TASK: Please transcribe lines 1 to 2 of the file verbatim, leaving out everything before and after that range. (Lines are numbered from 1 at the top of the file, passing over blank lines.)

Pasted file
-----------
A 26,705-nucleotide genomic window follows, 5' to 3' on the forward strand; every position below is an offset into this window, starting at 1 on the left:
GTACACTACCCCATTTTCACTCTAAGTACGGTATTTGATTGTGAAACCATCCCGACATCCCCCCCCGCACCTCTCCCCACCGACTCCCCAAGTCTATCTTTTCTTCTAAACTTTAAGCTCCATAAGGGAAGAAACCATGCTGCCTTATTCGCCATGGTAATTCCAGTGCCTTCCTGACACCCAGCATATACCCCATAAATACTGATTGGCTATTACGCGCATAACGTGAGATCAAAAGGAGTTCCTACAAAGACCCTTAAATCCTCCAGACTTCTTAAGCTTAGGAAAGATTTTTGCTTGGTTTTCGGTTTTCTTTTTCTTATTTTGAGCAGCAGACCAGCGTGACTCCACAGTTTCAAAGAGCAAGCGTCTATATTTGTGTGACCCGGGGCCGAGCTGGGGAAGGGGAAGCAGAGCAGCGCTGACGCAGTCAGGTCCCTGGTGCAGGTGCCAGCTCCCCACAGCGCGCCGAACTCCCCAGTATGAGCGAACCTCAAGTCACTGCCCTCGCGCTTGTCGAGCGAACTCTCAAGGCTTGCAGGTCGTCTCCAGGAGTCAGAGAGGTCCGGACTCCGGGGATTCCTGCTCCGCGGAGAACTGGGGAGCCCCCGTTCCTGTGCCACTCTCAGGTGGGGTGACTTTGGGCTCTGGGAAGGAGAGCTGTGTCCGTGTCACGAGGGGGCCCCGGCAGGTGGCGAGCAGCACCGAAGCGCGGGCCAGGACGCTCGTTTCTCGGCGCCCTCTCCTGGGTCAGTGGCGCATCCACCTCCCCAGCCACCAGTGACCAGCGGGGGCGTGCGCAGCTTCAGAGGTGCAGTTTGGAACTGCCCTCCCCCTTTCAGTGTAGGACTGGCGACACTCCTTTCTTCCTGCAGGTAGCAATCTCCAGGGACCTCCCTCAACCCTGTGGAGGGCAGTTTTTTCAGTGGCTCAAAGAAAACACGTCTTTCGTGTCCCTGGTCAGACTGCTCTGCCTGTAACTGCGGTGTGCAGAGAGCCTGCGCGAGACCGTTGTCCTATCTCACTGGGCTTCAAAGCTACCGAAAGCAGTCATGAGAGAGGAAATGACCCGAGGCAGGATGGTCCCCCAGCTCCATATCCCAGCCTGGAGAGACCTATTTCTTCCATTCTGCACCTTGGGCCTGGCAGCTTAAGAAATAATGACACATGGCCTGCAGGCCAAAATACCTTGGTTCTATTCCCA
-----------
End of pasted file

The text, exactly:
A 26,705-nucleotide genomic window follows, 5' to 3' on the forward strand; every position below is an offset into this window, starting at 1 on the left:
GTACACTACCCCATTTTCACTCTAAGTACGGTATTTGATTGTGAAACCATCCCGACATCCCCCCCCGCACCTCTCCCCACCGACTCCCCAAGTCTATCTTTTCTTCTAAACTTTAAGCTCCATAAGGGAAGAAACCATGCTGCCTTATTCGCCATGGTAATTCCAGTGCCTTCCTGACACCCAGCATATACCCCATAAATACTGATTGGCTATTACGCGCATAACGTGAGATCAAAAGGAGTTCCTACAAAGACCCTTAAATCCTCCAGACTTCTTAAGCTTAGGAAAGATTTTTGCTTGGTTTTCGGTTTTCTTTTTCTTATTTTGAGCAGCAGACCAGCGTGACTCCACAGTTTCAAAGAGCAAGCGTCTATATTTGTGTGACCCGGGGCCGAGCTGGGGAAGGGGAAGCAGAGCAGCGCTGACGCAGTCAGGTCCCTGGTGCAGGTGCCAGCTCCCCACAGCGCGCCGAACTCCCCAGTATGAGCGAACCTCAAGTCACTGCCCTCGCGCTTGTCGAGCGAACTCTCAAGGCTTGCAGGTCGTCTCCAGGAGTCAGAGAGGTCCGGACTCCGGGGATTCCTGCTCCGCGGAGAACTGGGGAGCCCCCGTTCCTGTGCCACTCTCAGGTGGGGTGACTTTGGGCTCTGGGAAGGAGAGCTGTGTCCGTGTCACGAGGGGGCCCCGGCAGGTGGCGAGCAGCACCGAAGCGCGGGCCAGGACGCTCGTTTCTCGGCGCCCTCTCCTGGGTCAGTGGCGCATCCACCTCCCCAGCCACCAGTGACCAGCGGGGGCGTGCGCAGCTTCAGAGGTGCAGTTTGGAACTGCCCTCCCCCTTTCAGTGTAGGACTGGCGACACTCCTTTCTTCCTGCAGGTAGCAATCTCCAGGGACCTCCCTCAACCCTGTGGAGGGCAGTTTTTTCAGTGGCTCAAAGAAAACACGTCTTTCGTGTCCCTGGTCAGACTGCTCTGCCTGTAACTGCGGTGTGCAGAGAGCCTGCGCGAGACCGTTGTCCTATCTCACTGGGCTTCAAAGCTACCGAAAGCAGTCATGAGAGAGGAAATGACCCGAGGCAGGATGGTCCCCCAGCTCCATATCCCAGCCTGGAGAGACCTATTTCTTCCATTCTGCACCTTGGGCCTGGCAGCTTAAGAAATAATGACACATGGCCTGCAGGCCAAAATACCTTGGTTCTATTCCCA